New Graduate Assisted Living
- 0Good Morning My Fellow Nurses
I, after several threads of complaining finally got a job, the only thing is that it is not a skilled facility, it is an Assisted Living Facility. We administer meds, assess , do admits, fall risks are big of course. I want to work for a hospital. Does working for this type of work hurt my chances of getting a job in a hospital setting? I would love skilled nursing but NO ONE is hiring. Thank you in advance for reading
- 0Also, I was going to work per diem but the DON Asked if I would like to take some extra shifts and work as a Med-Tech, is this a safe move for my license ? For those that don't know Family members provide the Medication cassettes pre filled with their loved ones medication list and the Med-Techs administer them! I had concerns that as a Med Tech I can lose my license because I am administering meds that I myself have not personally administered. The DON assured me through Company contracts that there is no effect whatsoever on my license because the family and Resident sign contracts saying that the staff have NO RESPONSIBILITY if harm is caused to the Resident by medication errors. The DON said that they would NOT assign me a position that would put my license on the line, nor their own! He showed me several contracts that the family has to sign because my concern is that Med Techs do not have to be licensed, and as an RN I do have a license, any advice would be great!
- 0Dec 13, '12 by watersamyCongratualtions! Working in an assisted living facility may not be the perfect place for an RN just starting out but it is a definite step up from unemployed and inexperienced. Am I correct in assuming that they've offered you the Med-Tech job in place of the RN position or did they offer you the RN per-diem with a few shifts of Med-Tech? My advice is to keep the per-diem job as an RN. That's the only way for that experience to count so that you can eventually look for work elsewhere. After about 6 months, I would definately start to look elsewhere.
I'm not sure if you can do both, hopefully there is someone else here that can give you advice on that.
Once again, Congrats!
- 0Dec 14, '12 by FormyleYou might want to contact the board of nursing, or maybe consult a medical lawyer. Technically, you are always a registered nurse, so you must always work within the scope of practice when doing "nursing" tasks. People are allowed to self-administer their own medication that they acquired through their doctor. So long as you are not dispensing it to them, you should be fine. In that situation, I would not hand it to them or tell them what it is. Just remind them that they should take their medication that they have brought with them. Actually, after writing that out, it really seems fishy to me. How could you, as a nurse, watch someone take meds and not be somewhat responsible, especially if they have an adverse reaction. Suddenly you are thrust into a nursing role, and you have no idea what they took. Sounds like a mess.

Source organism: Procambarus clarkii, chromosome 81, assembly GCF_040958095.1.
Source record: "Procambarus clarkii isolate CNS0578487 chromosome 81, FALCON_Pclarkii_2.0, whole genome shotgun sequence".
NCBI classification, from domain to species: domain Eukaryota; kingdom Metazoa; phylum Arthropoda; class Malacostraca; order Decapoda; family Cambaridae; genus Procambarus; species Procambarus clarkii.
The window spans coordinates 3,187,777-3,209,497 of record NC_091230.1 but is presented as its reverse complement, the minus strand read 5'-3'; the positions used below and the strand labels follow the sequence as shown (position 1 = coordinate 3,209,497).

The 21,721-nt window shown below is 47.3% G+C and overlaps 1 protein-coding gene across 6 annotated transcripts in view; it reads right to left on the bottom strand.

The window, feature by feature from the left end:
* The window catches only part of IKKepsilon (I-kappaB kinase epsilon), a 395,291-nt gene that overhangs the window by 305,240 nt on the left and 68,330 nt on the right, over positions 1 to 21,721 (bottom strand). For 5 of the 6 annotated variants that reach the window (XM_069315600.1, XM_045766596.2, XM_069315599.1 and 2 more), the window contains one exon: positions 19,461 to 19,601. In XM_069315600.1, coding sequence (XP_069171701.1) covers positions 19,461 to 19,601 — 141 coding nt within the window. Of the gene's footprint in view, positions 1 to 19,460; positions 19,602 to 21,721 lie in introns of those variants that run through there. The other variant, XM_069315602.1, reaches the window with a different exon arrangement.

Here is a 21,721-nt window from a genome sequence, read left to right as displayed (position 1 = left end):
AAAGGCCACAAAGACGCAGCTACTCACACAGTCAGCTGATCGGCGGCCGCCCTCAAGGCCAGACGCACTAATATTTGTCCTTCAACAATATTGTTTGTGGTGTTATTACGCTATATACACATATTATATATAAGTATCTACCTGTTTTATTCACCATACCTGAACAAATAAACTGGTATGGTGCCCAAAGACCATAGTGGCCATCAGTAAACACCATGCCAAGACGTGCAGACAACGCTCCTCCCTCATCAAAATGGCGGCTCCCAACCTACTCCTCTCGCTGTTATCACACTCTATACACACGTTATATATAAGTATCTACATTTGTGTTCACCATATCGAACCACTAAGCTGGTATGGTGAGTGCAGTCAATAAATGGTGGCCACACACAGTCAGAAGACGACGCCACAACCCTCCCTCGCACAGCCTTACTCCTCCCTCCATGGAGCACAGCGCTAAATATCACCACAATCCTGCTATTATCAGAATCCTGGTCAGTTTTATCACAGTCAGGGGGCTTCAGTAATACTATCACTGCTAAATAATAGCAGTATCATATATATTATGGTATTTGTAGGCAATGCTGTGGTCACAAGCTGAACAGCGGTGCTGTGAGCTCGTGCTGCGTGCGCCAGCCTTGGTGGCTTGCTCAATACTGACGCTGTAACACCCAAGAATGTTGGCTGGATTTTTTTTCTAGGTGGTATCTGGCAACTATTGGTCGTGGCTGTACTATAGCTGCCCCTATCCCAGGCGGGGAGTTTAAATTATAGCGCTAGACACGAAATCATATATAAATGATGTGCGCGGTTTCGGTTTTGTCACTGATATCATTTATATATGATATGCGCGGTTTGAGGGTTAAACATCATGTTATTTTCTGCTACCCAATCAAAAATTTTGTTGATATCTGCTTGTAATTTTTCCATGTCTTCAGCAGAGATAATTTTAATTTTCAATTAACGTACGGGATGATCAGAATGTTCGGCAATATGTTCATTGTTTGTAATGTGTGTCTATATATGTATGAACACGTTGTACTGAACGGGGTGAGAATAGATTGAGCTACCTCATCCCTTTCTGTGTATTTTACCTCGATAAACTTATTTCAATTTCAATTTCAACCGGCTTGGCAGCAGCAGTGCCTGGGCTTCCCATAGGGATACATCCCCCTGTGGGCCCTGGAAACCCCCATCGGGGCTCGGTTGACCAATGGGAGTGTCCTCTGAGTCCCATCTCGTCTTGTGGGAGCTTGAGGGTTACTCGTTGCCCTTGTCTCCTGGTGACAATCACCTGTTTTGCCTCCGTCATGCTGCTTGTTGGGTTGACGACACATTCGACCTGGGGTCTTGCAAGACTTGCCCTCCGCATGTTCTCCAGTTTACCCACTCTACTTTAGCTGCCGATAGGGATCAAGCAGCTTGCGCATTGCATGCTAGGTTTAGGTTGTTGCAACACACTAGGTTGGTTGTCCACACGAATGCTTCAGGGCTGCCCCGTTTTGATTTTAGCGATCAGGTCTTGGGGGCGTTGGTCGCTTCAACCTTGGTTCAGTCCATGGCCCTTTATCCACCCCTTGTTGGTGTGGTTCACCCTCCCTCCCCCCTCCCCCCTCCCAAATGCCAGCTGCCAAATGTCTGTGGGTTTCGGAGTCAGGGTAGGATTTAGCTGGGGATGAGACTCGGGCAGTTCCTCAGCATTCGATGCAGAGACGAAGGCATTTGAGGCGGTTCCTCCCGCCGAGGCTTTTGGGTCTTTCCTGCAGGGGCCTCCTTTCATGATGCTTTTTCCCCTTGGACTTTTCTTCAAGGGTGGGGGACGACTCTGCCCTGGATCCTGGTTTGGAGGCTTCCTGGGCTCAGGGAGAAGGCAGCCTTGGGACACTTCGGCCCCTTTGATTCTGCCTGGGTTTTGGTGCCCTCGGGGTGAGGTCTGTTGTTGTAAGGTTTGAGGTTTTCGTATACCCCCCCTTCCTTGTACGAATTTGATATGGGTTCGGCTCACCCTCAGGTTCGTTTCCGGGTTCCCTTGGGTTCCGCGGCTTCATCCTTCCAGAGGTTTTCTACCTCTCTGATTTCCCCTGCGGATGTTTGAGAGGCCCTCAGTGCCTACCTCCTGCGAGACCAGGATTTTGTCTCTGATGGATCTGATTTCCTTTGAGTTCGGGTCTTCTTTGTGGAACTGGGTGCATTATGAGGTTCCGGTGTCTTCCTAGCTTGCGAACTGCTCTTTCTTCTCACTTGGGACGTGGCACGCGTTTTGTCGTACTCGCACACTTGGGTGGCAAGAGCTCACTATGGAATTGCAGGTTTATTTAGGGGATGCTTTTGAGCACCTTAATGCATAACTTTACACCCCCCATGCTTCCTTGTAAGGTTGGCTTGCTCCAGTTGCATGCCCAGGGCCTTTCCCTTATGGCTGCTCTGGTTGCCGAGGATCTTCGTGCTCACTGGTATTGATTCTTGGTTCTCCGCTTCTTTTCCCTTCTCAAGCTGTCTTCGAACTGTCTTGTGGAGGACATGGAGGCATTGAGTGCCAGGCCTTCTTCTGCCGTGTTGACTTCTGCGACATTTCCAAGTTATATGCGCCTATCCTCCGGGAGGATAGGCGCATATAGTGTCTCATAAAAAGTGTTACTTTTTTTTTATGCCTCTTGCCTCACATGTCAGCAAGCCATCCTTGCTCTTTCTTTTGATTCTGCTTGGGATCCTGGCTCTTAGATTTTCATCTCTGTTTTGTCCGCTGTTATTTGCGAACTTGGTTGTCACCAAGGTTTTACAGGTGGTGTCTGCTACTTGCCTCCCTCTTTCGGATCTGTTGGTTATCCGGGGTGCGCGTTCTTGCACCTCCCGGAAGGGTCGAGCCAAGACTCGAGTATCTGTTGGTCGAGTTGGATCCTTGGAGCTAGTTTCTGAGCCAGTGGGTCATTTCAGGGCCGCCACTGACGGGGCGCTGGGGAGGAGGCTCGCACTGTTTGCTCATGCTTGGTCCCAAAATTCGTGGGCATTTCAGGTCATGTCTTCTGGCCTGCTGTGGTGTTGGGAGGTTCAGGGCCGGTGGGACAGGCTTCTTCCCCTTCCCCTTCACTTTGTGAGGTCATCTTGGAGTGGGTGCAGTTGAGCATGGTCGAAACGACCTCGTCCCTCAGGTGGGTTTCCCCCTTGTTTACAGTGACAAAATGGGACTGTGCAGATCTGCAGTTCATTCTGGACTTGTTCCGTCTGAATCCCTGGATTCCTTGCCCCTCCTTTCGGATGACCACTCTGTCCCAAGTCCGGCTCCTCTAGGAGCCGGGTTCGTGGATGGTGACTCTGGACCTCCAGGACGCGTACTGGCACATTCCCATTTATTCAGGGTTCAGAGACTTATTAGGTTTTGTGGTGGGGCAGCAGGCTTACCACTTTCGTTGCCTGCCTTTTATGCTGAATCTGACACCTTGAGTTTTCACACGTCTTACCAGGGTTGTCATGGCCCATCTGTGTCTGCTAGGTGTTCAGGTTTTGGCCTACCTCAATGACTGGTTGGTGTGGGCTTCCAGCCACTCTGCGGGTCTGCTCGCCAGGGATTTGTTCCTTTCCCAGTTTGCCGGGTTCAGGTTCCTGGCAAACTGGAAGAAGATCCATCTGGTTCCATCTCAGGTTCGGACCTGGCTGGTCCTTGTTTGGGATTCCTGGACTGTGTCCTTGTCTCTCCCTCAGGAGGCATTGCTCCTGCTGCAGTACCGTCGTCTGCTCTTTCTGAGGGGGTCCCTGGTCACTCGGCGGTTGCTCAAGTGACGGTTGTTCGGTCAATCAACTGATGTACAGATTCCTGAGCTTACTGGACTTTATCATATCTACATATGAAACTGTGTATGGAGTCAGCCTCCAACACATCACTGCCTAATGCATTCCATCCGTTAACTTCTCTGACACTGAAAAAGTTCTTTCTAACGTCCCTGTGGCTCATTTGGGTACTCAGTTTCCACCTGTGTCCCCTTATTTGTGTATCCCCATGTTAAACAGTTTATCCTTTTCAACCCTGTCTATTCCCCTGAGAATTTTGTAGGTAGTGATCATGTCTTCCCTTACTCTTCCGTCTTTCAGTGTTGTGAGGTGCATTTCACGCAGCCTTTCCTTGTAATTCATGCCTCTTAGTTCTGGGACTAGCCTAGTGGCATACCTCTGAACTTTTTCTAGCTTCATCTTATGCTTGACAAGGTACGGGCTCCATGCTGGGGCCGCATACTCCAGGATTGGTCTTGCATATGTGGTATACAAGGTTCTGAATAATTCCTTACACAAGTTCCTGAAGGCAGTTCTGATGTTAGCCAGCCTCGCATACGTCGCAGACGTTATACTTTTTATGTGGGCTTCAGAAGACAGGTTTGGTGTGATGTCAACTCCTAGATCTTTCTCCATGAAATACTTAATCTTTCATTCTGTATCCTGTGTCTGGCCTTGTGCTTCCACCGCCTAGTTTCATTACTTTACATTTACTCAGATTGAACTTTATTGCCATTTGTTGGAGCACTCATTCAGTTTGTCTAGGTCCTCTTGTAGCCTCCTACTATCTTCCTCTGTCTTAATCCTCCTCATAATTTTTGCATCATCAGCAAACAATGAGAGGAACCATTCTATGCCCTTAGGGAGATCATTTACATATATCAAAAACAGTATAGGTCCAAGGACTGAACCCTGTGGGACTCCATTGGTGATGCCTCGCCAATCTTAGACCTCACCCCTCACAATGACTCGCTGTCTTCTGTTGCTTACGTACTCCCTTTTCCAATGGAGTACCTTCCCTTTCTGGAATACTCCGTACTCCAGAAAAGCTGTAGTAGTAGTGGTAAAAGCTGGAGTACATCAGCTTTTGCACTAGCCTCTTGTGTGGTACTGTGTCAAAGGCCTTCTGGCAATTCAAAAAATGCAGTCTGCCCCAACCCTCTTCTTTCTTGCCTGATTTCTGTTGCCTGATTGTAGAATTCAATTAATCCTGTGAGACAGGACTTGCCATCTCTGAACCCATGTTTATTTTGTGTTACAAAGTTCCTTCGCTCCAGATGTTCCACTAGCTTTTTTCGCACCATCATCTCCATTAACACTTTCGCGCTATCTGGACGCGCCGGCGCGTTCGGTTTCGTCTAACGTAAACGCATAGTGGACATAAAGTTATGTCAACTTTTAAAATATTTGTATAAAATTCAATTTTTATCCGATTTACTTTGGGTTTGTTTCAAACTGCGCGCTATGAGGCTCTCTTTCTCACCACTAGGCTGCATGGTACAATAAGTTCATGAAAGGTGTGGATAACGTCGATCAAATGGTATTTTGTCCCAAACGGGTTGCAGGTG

My gut says you should look into it more. The company having a contract cannot override any existing laws. Imagine if someone signed a contract saying that you were allowed to stab them to death. Would you somehow avoid prosecution for that? Contracts have to work within the laws, and cannot go around them. Use your instincts. If it feels like nursing, then act like a nurse.
As far as working in another capacity, if it makes sense for you financially, and you are unable to find other work, then go for it. You don't have to put it on your resume. Just always be aware of when you are crossing that line into providing nursing care.
- 0Dec 16, '12 by mama.RNI would never administer meds that I did not personally prepare or that were prepared ahead of time. Doesn't matter if you are operating as a med tech or if families sign contracts. There is no way to check five rights adequately if you don't know what the meds even are, never mind the doses, etc. This is why many facilities don't hire nurses into other roles, even nursing asst., because you are still operating under your nursing license and as such are liable as a nurse if something happens. Contact the Board of Nursing for clarification.
- 0May 14, '13 by Chapo84So, I've got 6 months of experience working in an Assisted Living facility, and I am physically/mentally drained! Not by the job (dont get me wrong, Im running like the Road Runner) but I keep going to these interviews that are great. I mean, I've been subliminally told I have the job and to keep my phone on THAT afternoon. But I have had no call backs, told "the position has been filled, I'm sorry I didn't get around to calling you." It's getting really frustrating. Any advice? Im strong willed trust me, but I'm losing hope. ;( I don't know what to do;(.